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Mol Microbiol. 2019 Sep 10. doi: 10.1111/mmi.14383. [Epub ahead of print]

Targeted transposition with Tn7 elements: safe sites, mobile plasmids, CRISPR/Cas and beyond.

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Department of Microbiology, Cornell University, 175a Wing Hall, Ithaca, NY, 14853, USA.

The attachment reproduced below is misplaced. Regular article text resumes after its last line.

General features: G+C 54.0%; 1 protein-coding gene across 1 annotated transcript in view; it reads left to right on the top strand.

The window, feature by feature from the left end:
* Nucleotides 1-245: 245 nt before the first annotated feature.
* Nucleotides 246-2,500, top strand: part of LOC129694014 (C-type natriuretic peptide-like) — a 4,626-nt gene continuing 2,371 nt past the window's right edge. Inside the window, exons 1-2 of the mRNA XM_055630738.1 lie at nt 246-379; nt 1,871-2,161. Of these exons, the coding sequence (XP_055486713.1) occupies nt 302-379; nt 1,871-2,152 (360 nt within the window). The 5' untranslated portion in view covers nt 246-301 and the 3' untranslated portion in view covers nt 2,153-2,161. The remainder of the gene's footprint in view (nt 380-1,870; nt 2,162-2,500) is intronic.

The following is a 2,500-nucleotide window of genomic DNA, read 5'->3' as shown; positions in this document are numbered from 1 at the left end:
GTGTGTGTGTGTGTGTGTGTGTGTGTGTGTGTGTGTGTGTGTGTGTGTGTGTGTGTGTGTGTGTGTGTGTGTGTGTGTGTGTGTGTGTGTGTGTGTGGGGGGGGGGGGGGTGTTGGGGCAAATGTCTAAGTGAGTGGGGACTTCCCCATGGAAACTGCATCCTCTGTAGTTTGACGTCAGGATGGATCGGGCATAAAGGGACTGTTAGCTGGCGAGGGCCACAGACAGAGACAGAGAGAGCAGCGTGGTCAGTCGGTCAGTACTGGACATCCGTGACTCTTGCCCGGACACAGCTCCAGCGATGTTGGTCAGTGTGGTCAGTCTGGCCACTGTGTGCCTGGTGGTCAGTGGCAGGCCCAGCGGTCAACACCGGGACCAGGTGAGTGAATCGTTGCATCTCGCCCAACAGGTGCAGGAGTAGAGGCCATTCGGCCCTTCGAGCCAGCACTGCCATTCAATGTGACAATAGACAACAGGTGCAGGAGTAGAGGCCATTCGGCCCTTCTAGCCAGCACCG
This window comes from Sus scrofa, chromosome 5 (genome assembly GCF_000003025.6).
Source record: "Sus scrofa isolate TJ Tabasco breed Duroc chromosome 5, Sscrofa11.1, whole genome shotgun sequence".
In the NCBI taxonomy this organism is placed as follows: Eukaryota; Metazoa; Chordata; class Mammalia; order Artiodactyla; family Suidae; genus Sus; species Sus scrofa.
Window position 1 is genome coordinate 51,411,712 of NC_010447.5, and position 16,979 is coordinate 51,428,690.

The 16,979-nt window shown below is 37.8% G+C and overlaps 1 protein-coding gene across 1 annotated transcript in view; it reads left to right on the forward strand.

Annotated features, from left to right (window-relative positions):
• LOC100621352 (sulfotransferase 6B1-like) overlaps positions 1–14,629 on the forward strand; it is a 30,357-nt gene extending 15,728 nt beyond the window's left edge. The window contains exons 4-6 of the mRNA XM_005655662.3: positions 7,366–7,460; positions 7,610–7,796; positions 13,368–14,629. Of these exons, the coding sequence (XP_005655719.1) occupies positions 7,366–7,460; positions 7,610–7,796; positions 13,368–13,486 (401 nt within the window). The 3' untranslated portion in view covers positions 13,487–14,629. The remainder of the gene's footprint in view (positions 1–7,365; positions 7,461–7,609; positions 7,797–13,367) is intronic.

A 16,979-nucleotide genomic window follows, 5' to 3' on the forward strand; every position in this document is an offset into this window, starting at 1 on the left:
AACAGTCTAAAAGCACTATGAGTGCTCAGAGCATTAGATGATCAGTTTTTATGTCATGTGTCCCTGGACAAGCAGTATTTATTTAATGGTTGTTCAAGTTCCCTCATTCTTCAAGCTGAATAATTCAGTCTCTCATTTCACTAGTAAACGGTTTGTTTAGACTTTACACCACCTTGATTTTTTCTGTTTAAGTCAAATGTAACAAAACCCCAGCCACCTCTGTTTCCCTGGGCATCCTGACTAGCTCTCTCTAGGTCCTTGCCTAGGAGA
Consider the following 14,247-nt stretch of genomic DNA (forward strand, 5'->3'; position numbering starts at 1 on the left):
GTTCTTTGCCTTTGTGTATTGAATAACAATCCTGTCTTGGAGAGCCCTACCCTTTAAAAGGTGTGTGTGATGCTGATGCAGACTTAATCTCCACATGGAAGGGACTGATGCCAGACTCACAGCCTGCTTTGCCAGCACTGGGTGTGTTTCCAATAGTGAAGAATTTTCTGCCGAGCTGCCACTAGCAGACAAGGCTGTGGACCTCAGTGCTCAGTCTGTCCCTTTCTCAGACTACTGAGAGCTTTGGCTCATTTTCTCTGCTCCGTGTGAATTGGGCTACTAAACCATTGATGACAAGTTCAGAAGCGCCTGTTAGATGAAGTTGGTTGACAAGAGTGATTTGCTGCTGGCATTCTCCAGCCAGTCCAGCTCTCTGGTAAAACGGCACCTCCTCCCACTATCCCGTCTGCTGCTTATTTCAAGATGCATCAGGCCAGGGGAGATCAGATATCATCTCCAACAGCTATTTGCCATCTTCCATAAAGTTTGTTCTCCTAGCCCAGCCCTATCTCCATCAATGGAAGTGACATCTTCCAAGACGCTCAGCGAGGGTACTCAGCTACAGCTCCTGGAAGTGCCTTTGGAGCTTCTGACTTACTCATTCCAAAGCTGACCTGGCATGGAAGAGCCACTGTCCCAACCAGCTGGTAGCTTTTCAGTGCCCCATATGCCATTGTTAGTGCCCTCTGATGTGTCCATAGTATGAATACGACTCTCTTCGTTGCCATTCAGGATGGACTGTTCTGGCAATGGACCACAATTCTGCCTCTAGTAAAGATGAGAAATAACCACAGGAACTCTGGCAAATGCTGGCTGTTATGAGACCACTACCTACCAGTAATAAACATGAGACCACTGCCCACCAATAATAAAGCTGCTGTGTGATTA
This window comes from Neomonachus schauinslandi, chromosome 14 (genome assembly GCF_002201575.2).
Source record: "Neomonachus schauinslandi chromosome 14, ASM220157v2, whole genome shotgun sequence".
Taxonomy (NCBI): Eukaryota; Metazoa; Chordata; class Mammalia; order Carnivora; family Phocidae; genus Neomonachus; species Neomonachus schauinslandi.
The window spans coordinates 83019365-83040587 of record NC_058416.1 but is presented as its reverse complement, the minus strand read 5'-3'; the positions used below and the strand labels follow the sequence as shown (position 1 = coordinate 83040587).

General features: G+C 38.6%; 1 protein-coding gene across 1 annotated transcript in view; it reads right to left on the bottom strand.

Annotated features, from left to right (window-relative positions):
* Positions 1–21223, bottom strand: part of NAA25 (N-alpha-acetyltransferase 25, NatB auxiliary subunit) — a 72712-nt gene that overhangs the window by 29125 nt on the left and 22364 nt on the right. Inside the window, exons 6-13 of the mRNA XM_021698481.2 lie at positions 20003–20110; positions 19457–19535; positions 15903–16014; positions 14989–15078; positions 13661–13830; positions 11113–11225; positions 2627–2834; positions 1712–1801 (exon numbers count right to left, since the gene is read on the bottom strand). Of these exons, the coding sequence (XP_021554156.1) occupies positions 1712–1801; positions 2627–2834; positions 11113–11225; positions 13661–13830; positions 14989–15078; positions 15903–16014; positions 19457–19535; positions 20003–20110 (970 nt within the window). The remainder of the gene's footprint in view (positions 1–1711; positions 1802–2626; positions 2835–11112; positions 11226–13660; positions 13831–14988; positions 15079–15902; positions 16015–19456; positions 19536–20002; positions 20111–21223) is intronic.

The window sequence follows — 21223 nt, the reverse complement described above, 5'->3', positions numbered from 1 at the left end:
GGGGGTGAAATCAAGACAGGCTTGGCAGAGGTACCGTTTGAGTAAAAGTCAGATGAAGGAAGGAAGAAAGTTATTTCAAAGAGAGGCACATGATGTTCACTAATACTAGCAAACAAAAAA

Transposon Tn7 is notable for the control it exercises over where transposition events are directed. One Tn7 integration pathways recognizes a highly conserved attachment (att) site in the chromosome, while a second pathway specifically recognizes mobile plasmids that facilitate transfer of the element to new hosts. In this review, I discuss newly discovered families of Tn7-like elements with different targeting pathways. Perhaps the most exciting examples are multiple instances where Tn7-like elements have repurposed CRISPR/Cas systems. In these cases, the CRISPR/Cas systems have lost their canonical defensive function to destroy incoming mobile elements; instead, the systems have been naturally adapted to use guide RNAs to specifically direct transposition into these mobile elements. The new families of Tn7-like elements also include a variety of novel att sites in bacterial chromosomes where genome islands can form. Interesting families have also been revealed where proteins described in the prototypic Tn7 element are fused or otherwise repurposed for the new dual activities. This expanded understanding of Tn7-like elements broadens our view of how genetic systems are repurposed and provides potentially exciting new tools for genome modification and genomics. Future opportunities and challenges to understanding the impact of the new families of Tn7-like elements are discussed.


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